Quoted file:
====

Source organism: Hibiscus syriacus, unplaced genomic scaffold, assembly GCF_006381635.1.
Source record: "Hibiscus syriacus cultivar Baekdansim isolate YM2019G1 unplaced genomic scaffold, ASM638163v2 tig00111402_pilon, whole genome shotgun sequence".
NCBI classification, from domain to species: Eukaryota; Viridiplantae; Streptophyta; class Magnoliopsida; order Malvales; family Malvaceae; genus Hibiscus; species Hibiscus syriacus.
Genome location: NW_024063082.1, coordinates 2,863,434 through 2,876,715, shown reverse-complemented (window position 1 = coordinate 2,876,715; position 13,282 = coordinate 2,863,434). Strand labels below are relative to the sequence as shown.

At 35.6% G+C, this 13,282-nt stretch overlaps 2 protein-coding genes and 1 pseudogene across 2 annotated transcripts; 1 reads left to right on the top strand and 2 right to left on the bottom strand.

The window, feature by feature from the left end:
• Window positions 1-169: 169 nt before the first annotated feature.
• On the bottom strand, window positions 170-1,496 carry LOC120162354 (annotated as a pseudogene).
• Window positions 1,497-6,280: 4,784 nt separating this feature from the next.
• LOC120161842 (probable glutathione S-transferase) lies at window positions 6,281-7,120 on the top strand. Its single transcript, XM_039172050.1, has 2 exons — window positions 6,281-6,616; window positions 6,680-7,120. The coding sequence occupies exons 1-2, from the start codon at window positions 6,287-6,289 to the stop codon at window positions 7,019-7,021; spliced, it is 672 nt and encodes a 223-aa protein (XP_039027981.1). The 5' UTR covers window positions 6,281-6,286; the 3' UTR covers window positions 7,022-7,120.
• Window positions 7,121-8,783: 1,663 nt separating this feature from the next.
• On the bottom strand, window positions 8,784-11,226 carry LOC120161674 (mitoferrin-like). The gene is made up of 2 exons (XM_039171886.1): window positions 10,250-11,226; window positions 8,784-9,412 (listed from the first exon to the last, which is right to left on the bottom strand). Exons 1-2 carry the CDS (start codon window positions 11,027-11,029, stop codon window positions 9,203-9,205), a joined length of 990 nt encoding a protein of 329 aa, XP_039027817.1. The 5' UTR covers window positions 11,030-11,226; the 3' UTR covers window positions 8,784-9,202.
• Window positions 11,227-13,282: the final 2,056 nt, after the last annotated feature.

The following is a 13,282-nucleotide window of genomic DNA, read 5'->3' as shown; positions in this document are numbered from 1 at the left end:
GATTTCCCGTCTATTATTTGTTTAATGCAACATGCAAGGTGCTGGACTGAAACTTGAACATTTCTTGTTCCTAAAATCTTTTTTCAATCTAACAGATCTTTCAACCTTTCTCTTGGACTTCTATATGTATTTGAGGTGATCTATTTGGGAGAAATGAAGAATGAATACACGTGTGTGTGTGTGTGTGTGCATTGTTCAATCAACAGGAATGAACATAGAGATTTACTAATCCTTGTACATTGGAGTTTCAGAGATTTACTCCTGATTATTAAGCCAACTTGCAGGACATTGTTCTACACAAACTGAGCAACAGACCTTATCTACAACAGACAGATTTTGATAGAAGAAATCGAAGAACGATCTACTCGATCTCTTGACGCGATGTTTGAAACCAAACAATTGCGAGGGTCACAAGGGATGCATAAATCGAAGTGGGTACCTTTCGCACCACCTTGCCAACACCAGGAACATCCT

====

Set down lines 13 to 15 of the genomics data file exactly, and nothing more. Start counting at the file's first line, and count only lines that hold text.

• Window positions 11,227-13,282: the final 2,056 nt, after the last annotated feature.

The following is a 13,282-nucleotide window of genomic DNA, read 5'->3' as shown; positions in this document are numbered from 1 at the left end:
GATTTCCCGTCTATTATTTGTTTAATGCAACATGCAAGGTGCTGGACTGAAACTTGAACATTTCTTGTTCCTAAAATCTTTTTTCAATCTAACAGATCTTTCAACCTTTCTCTTGGACTTCTATATGTATTTGAGGTGATCTATTTGGGAGAAATGAAGAATGAATACACGTGTGTGTGTGTGTGTGTGCATTGTTCAATCAACAGGAATGAACATAGAGATTTACTAATCCTTGTACATTGGAGTTTCAGAGATTTACTCCTGATTATTAAGCCAACTTGCAGGACATTGTTCTACACAAACTGAGCAACAGACCTTATCTACAACAGACAGATTTTGATAGAAGAAATCGAAGAACGATCTACTCGATCTCTTGACGCGATGTTTGAAACCAAACAATTGCGAGGGTCACAAGGGATGCATAAATCGAAGTGGGTACCTTTCGCACCACCTTGCCAACACCAGGAACATCCT